Built as a one-storey house in 1910 by Macdonald who own a concrete factory in nearby Kentville, the second storey was added around 1917.


Though I didn't get to see it on my tour, apparently the bathtub is made out of concrete too.


It's not just that Charles Macdonald's house was made of concrete; pretty much everything inside and out was made of concrete.  Even the birdhouse hanging in the tree is made of concrete !  The grounds once were littered with concrete  figurines.


             



The bather has just been refurbished.

At one point there was even a life-size Moose which sadly was destroyed when hit by a car many years ago.

I was happy to finally get to see inside this unusual house.  As you might imagine it had a very musty smell.   Not sure I'd want to live in a concrete house in our damp climate.

Yep.  A concrete table.
Painted concrete ornamentation.

The Living Room.  BTW the Deer head ?   It's concrete too.

Like many places in Nova Scotia, the Charles Macdonald House does not get the attention or assistance it deserves and exists only through the support of a dedicated group of volunteers. Should you wish to learn more just click here.

After my tour I hopped back in my car for the ten minute drive to Hall's Harbour.

Though it was only two hours after high tide when I arrived, the boats were already sitting on the bottom of the harbour.


The tides of up to 48 feet, translate to a the rise and fall rate of around  EIGHT feet an hour ! The tides are approximately every six hours; not exactly every six hours or they'd be at the same time each day.  Each day the tides vary by around 50 minutes so that if high tide yesterday was at noon then high tide tomorrow will be around 12:50.   'course I'm ignoring the fact there are two high and two low tides at day; I only pay attention to the timing of the daylight tides.  That's why it was so important that I checked the tide time before I even set out from home.


The tide table told me that high tide was at 11:15 am.   That meant the tide would be going OUT for six hours.  I could walk the shore till well past 5 pm without worry.   If however low tide had been at 11:15 am then I would have to keep an eye on the rising sea for my whole walk to make sure I didn't get trapped in a cove by the rising water.

The view down the shore.

In the above shot the rocks are covered with green algae; a good hint that they will be underwater when the tide comes in.

Donald Trump's "comb-over"?

Farther down the shore I came across this rock formation which loomed  several feet above my head. Notice that the rocks are covered with sea weed.  Another not-to-be-ignored sign that a few hours from now the water would be well over my head too.  In other words I was walking on the ocean floor.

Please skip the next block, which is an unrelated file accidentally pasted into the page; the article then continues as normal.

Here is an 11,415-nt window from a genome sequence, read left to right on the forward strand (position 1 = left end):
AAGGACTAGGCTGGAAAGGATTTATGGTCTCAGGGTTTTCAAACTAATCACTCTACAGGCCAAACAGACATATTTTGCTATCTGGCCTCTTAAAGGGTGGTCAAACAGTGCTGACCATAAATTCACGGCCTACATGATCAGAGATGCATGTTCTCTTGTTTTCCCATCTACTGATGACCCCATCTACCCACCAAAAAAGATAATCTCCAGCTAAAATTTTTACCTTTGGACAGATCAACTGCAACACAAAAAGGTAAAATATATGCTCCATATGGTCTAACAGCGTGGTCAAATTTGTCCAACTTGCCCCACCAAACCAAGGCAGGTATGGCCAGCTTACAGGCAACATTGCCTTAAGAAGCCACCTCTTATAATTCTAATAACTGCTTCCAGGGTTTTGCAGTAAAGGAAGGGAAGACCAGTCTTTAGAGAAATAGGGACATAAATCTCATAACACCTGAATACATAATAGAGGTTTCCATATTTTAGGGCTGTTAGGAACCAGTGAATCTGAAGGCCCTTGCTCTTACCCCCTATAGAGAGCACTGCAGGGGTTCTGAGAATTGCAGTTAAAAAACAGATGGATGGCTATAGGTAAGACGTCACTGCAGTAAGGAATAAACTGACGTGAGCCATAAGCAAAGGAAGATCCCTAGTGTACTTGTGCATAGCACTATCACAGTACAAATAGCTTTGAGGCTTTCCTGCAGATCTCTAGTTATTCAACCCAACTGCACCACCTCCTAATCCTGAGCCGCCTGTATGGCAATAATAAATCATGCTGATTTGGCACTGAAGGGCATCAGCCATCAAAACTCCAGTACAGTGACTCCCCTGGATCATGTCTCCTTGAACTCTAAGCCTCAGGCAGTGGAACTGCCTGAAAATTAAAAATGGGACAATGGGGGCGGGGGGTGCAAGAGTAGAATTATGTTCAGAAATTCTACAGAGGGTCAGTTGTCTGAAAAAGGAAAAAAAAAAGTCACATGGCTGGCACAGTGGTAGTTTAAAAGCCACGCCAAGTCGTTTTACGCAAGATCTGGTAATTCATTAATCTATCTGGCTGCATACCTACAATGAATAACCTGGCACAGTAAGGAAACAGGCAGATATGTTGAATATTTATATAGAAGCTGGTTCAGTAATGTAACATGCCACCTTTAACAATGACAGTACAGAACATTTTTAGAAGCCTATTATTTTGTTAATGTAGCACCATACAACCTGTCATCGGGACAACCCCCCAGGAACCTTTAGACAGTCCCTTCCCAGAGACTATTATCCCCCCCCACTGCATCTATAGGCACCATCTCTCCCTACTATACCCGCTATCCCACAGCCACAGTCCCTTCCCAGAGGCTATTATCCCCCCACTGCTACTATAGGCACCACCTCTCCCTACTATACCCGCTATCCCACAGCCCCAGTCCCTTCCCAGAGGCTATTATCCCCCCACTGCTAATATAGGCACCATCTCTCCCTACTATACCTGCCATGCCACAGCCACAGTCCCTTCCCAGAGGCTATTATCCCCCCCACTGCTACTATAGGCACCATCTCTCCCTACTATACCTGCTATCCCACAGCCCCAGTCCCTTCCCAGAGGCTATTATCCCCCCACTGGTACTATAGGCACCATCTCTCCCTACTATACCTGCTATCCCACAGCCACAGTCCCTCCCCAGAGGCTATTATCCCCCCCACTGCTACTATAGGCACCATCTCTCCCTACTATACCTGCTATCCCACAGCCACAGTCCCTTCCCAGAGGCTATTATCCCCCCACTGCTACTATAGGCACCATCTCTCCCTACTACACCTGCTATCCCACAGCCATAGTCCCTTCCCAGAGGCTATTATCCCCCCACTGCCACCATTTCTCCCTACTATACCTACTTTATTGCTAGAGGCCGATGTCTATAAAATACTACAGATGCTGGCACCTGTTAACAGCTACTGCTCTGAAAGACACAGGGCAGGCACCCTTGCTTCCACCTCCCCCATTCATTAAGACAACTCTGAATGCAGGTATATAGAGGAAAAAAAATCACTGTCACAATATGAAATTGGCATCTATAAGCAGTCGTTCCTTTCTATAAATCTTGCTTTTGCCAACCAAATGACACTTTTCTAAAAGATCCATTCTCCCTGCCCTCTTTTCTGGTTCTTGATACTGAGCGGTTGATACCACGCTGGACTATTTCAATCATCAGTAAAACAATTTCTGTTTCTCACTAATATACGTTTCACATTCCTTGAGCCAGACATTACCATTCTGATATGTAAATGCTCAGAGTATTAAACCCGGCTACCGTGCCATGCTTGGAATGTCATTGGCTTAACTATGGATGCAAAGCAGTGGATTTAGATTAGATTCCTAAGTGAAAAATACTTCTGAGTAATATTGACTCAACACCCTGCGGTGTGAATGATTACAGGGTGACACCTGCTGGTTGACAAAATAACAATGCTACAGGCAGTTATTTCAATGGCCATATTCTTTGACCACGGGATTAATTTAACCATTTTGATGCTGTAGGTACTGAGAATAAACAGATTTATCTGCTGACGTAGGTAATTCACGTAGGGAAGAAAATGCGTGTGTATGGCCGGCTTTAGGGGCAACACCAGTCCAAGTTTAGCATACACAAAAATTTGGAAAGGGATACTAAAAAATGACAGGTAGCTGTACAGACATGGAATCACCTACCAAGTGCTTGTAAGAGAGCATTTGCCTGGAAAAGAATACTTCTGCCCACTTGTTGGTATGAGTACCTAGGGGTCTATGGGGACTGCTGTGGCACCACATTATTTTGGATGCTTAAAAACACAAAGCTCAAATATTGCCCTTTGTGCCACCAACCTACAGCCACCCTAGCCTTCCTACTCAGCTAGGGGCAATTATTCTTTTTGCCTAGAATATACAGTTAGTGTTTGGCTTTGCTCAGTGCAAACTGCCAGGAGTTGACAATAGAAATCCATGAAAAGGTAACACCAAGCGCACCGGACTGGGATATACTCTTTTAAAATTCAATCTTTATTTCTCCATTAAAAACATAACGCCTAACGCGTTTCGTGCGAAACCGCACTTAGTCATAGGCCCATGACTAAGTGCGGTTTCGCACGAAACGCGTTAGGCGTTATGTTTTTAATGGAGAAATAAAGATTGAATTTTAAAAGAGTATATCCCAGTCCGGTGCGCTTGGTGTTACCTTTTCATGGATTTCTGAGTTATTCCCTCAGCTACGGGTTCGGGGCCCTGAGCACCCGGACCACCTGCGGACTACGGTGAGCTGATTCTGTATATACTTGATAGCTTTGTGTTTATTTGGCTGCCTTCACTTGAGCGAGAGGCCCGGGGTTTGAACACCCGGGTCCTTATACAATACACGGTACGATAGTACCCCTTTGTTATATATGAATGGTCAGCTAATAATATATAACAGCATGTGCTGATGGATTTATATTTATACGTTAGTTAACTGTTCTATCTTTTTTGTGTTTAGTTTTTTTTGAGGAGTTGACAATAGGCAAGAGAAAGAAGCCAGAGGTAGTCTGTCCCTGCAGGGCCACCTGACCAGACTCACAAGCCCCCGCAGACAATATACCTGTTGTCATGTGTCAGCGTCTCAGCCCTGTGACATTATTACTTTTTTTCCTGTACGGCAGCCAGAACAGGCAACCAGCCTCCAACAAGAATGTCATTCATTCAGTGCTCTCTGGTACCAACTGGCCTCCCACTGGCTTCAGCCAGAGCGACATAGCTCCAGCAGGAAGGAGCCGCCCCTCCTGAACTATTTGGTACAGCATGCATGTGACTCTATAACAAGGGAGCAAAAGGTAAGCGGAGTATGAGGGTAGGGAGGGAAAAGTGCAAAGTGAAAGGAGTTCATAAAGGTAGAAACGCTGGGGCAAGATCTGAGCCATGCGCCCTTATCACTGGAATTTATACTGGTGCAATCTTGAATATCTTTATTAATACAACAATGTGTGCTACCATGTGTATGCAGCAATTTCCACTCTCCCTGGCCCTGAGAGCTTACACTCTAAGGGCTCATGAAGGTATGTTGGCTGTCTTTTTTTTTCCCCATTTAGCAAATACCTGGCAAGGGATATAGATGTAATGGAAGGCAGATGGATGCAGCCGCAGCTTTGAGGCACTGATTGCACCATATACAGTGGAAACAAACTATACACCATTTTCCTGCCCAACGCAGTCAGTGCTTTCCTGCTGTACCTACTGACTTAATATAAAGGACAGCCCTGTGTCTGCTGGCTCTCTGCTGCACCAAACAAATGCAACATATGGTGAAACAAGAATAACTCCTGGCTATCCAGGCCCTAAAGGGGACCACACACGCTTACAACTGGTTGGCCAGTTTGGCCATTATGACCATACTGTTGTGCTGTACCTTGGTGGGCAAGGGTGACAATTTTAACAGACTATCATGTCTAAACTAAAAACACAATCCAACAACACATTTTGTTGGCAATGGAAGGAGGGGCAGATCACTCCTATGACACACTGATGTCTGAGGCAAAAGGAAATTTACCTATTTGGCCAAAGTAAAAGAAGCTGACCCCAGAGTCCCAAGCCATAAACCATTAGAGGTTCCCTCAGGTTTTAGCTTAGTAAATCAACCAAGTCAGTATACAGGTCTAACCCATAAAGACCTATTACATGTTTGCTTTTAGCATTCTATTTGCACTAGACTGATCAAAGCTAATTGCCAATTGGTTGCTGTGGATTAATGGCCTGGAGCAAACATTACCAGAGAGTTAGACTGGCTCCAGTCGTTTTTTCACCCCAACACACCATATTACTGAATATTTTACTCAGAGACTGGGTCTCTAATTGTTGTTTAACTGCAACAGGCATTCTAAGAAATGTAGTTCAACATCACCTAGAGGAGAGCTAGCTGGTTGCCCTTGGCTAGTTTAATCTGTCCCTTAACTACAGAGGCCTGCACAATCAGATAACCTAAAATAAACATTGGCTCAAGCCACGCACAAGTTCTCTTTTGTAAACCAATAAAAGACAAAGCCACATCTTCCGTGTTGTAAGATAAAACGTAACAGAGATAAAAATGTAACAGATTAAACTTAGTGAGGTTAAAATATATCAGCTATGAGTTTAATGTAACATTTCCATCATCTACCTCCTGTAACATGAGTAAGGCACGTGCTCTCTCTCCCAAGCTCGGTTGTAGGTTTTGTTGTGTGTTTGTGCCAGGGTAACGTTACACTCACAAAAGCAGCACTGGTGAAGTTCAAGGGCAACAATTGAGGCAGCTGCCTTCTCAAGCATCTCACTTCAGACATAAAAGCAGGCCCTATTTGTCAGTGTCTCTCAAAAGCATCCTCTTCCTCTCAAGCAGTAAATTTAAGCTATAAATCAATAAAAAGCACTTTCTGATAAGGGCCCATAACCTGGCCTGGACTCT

Wendy and Sooki checking out the view.

It was a hot day but the  constant breeze off the bay made for a pleasant walk.
  
Looking back toward Hall's Harbour.  Gosh, did we really walk that far?

It was a long walk and the dogs got hot.  They cannot drink the water in the bay as it is salt water but they managed to find fresh water dripping off the cliff-face.  I had brought a thermos of water for me which I never walk without.


There had been a few people on the shore near Hall's Harbour but after half an hour of walking the dogs and I were alone.  It is amazing how even in mid-Summer you can have the shore all to yourself.  I guess that's because most folk just want to go to the classic "pretty" sandy beaches to sun bathe or swim while I avoid such beaches with the dogs in the summer.


There are some lovely rocks to be found here.  My book "The Last Billion Years: A Geological History of the Maritime Provinces of Canada" tells me that much of this rock is basaltic lava. The cavities in the basalt have been partially infilled with orange chabazite crystals.  Dunno what chabazite is but it's sparkly and that's enough for me.  ;-)


  I always come home with my backpack weighed down with rocks.

Dunno what it is but it looks kewl.
Crystals worn down by the tides.    

Love these bumps on the face of this rock.  Wish I knew what caused them.

Sometimes I have to remind myself to look up and not just down at the rocks below my feet.

Trees just barely hanging on to the cliff above me.  

At 4:30 I texted my daughter, Kaitlyn to tell her I was just walking back to the car and would be getting home just after six o'clock.


At six o'clock I texted her to say I had just gotten back to my car -- it was a longer walk than I'd realized !

Just as I was walking up to the parking lot I spied some writing on a rock ...


 I even love the graffiti here !

In the end I got home just before eight pm having left home at noon.  What a long wonderful day.  Not sure about the rest of them but I sure lived yesterday to its fullest !